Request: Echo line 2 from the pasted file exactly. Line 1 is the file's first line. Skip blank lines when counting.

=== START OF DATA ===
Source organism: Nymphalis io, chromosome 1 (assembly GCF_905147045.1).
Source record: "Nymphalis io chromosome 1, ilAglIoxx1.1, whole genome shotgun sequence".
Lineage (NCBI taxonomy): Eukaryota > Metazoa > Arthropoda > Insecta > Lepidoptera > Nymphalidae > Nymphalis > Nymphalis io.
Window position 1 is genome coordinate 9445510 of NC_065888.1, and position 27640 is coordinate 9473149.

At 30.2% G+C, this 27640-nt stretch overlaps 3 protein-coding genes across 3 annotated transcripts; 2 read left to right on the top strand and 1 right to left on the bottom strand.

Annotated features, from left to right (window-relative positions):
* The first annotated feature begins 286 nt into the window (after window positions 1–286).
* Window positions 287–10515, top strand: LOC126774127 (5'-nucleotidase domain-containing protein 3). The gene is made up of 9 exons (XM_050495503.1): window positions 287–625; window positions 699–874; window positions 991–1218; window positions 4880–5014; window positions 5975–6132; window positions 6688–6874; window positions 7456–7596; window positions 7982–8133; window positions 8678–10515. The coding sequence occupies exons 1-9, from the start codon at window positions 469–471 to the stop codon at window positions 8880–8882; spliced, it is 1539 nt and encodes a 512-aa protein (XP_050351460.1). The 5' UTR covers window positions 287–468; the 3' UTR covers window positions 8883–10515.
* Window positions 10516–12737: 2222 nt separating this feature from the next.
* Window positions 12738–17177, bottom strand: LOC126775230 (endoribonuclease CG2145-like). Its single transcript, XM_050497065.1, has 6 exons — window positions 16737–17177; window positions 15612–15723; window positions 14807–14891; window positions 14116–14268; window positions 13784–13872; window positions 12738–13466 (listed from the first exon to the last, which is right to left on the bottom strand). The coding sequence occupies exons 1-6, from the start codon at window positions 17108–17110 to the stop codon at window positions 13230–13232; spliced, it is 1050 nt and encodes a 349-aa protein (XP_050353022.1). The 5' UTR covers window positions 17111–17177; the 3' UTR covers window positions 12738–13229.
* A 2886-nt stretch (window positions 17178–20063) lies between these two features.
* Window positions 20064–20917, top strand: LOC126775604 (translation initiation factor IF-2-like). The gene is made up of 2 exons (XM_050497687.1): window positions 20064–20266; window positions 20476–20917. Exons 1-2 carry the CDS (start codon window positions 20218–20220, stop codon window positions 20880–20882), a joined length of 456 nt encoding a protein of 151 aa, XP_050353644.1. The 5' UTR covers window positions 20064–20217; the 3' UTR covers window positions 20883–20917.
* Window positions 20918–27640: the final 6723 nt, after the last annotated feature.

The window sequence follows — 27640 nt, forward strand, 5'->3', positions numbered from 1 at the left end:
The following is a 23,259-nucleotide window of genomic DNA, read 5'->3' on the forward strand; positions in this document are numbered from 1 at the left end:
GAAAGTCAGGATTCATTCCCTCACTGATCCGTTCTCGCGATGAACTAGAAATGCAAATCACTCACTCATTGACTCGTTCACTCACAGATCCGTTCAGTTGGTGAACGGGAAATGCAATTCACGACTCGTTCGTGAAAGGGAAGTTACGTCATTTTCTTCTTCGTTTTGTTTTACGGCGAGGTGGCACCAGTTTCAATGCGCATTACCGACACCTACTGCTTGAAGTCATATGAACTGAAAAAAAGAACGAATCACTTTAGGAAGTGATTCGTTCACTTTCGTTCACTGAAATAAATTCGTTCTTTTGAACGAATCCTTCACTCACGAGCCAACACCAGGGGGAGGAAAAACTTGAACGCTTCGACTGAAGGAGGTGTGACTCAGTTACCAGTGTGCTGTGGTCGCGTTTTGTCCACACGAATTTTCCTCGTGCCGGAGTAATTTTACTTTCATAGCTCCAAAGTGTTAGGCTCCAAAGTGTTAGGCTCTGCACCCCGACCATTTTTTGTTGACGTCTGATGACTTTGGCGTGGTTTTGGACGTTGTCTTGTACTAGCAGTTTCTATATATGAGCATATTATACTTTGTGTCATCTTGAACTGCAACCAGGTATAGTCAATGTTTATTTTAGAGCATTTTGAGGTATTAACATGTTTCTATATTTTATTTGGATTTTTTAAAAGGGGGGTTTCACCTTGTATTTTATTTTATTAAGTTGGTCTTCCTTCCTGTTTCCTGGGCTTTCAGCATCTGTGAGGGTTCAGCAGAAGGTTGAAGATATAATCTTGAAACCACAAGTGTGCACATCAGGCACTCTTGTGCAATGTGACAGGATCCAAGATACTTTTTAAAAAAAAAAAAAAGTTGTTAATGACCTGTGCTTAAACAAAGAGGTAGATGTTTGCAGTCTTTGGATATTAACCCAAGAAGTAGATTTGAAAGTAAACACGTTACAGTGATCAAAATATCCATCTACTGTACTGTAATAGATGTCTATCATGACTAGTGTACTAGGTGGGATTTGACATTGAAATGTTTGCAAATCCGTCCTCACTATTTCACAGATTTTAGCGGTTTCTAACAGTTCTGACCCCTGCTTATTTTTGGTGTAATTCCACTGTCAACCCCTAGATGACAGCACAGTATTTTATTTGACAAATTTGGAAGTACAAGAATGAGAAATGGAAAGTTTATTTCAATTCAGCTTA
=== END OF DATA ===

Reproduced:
Source record: "Nymphalis io chromosome 1, ilAglIoxx1.1, whole genome shotgun sequence".